Context and theoretical framework
The ‘Precede-Proceed’ public health model framework  has provided the foundation for this study using assessments of context and setting to inform and guide the development and implementation of the intervention. This will ensure a responsive, stratified ‘knowledge-transfer’ approach is applied to reducing DUP. This framework is further underpinned by two theoretical models of health behaviour change addressing both cognitive and contextual determinants; the Trans-theoretical/Stages of Change model  and the MINDSPACE framework , the latter arising from behavioural economics, widely employed by UK policymakers .
Initial findings from the ‘Precede’ phase of our programme have helped us clarify the likely reasons for delay in care pathways and enabled comprehensive assessment, planning, piloting and target-setting . Patient and public involvement was a fundamental aspect of this preceding phase, involving discussion and consultation with an advisory board comprising of young people and users of the mental health services.
The ‘Proceed’ phase now focuses directly on implementation and evaluation of the intervention, but will, nevertheless, continue to incorporate comprehensive and iterative feedback at each stage to determine the most successful methods of improving help-seeking and youth care pathways.
Care pathway interventions
1. Improving help-seeking.
The aim of this component of the intervention is to improve the help-seeking of young people and their carers, who are experiencing symptoms of first-episode psychosis through implementation of a psychosis awareness campaign including information about when, where and how to seek help. Individuals are encouraged to access a helpline and a bespoke website.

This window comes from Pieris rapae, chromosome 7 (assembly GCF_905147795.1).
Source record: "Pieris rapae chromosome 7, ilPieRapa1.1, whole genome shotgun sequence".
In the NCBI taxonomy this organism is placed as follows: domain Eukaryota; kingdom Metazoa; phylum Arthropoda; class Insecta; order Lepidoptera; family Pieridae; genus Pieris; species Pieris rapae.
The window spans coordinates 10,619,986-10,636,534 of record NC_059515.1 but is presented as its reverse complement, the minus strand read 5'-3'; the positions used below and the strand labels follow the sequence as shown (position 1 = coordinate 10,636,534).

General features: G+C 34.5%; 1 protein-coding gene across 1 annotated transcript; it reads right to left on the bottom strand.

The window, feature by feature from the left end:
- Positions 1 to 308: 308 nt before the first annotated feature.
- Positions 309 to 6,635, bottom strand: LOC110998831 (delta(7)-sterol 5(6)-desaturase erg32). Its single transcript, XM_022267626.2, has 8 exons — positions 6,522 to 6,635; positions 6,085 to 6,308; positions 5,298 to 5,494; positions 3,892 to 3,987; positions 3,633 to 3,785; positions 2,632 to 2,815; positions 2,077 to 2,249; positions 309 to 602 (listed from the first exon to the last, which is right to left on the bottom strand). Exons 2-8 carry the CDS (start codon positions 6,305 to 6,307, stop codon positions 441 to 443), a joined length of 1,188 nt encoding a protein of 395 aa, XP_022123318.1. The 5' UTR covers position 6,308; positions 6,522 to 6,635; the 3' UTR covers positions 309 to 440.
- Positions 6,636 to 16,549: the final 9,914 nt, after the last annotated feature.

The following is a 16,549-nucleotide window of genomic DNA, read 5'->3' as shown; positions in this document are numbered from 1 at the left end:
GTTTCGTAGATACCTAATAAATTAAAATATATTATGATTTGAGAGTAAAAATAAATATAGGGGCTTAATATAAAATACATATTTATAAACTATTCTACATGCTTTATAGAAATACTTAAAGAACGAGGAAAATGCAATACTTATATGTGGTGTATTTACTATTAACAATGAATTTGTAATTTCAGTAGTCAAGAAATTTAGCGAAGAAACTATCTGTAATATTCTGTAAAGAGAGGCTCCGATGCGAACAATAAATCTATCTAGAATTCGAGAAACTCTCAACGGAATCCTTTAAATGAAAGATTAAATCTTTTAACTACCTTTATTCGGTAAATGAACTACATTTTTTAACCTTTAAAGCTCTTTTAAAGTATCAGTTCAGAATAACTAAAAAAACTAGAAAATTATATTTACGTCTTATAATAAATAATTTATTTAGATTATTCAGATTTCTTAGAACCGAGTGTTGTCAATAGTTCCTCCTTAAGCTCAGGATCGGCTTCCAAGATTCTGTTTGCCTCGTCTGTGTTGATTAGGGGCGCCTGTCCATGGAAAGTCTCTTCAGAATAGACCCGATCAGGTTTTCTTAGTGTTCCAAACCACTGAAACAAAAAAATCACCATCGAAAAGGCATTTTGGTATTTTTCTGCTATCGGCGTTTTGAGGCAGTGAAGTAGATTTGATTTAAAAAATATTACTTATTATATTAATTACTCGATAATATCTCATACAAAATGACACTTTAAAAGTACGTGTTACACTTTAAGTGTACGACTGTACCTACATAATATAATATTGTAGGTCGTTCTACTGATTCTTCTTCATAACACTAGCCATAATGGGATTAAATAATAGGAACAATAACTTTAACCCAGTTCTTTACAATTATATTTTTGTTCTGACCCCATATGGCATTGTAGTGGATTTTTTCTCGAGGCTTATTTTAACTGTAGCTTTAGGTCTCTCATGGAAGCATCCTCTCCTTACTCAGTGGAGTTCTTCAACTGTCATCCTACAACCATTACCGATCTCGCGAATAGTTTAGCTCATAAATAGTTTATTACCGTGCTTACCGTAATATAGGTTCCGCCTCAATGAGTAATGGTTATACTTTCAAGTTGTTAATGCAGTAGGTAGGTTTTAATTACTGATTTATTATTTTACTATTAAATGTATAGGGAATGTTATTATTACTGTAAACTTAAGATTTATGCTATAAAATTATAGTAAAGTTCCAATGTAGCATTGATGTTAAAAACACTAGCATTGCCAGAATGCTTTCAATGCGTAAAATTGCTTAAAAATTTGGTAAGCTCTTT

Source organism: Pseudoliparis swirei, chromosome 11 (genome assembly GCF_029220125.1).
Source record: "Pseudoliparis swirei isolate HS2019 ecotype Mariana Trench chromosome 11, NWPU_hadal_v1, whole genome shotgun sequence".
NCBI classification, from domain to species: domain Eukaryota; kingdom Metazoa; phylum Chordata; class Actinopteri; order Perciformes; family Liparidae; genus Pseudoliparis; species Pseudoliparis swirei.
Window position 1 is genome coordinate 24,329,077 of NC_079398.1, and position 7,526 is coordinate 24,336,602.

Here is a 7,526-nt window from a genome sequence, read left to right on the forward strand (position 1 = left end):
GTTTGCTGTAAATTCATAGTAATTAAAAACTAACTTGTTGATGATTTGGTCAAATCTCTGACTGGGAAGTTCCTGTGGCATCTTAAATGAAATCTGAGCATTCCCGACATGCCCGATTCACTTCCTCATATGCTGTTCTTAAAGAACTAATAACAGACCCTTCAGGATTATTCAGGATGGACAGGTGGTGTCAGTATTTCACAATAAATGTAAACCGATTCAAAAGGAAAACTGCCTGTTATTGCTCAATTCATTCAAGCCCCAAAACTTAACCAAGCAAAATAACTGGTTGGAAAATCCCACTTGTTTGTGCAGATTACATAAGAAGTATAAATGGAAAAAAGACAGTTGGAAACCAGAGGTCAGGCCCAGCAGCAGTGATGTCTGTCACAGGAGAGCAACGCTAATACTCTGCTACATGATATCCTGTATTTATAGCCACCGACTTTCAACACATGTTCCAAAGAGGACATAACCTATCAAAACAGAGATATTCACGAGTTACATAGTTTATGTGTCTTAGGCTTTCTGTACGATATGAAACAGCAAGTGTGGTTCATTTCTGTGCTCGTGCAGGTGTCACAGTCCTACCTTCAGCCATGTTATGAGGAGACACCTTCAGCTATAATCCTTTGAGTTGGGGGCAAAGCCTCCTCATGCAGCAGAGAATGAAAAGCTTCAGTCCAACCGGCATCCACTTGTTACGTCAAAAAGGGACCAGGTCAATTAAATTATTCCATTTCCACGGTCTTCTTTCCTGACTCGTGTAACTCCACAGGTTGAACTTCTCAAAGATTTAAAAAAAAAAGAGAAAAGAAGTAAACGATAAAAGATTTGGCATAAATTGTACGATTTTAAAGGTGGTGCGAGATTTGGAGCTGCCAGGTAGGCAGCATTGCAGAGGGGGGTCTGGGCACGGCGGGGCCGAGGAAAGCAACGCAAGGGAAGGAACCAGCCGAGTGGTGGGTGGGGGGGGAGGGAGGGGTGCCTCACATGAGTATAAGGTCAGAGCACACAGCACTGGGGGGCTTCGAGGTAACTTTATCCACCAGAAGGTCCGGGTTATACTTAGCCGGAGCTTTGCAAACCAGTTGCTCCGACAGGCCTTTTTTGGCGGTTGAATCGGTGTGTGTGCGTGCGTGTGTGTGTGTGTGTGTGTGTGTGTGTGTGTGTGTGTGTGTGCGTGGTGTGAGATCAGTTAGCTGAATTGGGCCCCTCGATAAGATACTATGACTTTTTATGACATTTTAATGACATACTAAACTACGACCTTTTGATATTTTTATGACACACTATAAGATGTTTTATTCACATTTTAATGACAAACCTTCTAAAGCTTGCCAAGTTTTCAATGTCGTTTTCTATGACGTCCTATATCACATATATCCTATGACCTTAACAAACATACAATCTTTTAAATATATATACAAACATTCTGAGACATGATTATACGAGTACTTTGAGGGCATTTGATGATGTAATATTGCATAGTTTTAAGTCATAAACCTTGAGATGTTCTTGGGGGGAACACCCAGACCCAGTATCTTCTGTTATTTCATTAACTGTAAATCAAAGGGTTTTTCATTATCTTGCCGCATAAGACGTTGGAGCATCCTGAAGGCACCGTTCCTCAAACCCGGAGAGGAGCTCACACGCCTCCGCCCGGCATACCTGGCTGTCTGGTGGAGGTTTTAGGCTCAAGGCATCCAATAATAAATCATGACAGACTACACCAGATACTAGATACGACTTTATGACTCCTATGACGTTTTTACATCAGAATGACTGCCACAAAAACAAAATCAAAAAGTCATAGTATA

The campaign was launched in January 2012 and will run for 18-months. Campaign staff, will be active at the heart of the community, in local shopping centres and supermarkets, at employment centres and community events and will work closely with youth and community groups. All campaign material bears the psychosis campaign slogan, ‘Don’t turn your back on the symptoms of psychosis’, the website link (http://www.youthspace.me/psychosis webcite) and the information line number.
The campaign will be broken into 6 three-month stages. Each stage comprising of the following elements:
i. Advertising in high use settings.
Campaign posters will be displayed in a variety of settings, including local bus services and shopping centres. Smaller leaflets and postcards will be routinely distributed across the target areas including supermarkets, employment offices, community and youth groups, leisure centres, coffee shops and fast-food outlets. Informed by our pathfinder studies, the poster themes focus specifically on young people, their friends and parents/carers.
ii. Leaflet drops
Leaflets drops to homes on several large social housing estates in hard-to-reach areas which have no central shopping centre, high street or supermarket.
iii. Advertising in community press
Posters and articles about psychosis, featuring interviews with clinicians and service users, will appear in community newspapers and magazines at regular intervals throughout the campaign; these monthly, bi-monthly and quarterly newspapers and magazines are delivered free to homes in the target areas.
iv. Advertising on community websites
Posters, on-going campaign information and articles about psychosis will be routinely posted on 6 community websites and 10 library web-pages in the target area.
v. Attendance at community events
Campaign volunteers and staff will attend a variety of community and music events and also attend student events at Universities and colleges in the intervention area.